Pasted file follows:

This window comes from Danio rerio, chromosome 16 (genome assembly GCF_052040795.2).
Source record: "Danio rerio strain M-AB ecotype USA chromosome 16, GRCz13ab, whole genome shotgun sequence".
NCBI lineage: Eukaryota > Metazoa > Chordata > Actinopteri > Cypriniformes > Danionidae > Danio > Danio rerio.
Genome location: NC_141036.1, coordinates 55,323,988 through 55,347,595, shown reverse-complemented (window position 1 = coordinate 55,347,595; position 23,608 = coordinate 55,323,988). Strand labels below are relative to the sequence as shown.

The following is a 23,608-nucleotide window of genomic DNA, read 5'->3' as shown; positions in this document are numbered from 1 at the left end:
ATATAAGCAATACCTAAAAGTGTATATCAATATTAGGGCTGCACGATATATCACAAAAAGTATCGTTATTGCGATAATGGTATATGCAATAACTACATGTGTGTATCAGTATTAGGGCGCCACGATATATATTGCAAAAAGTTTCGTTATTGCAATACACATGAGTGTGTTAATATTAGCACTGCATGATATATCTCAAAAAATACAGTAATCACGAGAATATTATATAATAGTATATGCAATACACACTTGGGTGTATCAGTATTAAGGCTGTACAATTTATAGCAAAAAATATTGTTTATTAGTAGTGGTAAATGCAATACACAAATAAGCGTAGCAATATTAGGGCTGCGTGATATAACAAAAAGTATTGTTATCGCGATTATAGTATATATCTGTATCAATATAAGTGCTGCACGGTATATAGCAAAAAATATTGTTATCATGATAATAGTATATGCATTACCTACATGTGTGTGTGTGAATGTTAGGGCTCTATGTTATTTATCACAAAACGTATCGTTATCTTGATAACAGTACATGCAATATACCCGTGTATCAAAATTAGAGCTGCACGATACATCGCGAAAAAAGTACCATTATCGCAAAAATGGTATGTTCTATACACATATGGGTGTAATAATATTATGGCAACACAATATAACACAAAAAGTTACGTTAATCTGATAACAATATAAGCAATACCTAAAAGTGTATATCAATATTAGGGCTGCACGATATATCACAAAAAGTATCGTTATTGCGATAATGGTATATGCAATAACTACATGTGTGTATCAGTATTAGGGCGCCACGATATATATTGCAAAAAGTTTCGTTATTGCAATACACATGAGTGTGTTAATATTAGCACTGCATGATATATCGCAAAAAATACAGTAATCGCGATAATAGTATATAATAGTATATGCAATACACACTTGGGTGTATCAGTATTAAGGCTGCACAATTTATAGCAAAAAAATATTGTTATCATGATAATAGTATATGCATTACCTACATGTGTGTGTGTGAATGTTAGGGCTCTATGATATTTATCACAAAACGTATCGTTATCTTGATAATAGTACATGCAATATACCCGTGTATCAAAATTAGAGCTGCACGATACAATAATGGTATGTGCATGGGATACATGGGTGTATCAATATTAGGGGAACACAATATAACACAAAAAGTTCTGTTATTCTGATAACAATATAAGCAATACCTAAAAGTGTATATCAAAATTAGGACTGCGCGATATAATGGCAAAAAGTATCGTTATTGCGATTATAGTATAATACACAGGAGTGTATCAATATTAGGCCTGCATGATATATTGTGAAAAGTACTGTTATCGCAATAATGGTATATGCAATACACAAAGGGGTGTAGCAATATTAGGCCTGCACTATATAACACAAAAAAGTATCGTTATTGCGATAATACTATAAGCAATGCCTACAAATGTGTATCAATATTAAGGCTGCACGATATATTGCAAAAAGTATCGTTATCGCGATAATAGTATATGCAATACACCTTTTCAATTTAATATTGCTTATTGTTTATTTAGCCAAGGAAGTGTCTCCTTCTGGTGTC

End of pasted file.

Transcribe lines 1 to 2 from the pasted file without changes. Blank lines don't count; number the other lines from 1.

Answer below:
This window comes from Danio rerio, chromosome 16 (genome assembly GCF_052040795.2).
Source record: "Danio rerio strain M-AB ecotype USA chromosome 16, GRCz13ab, whole genome shotgun sequence".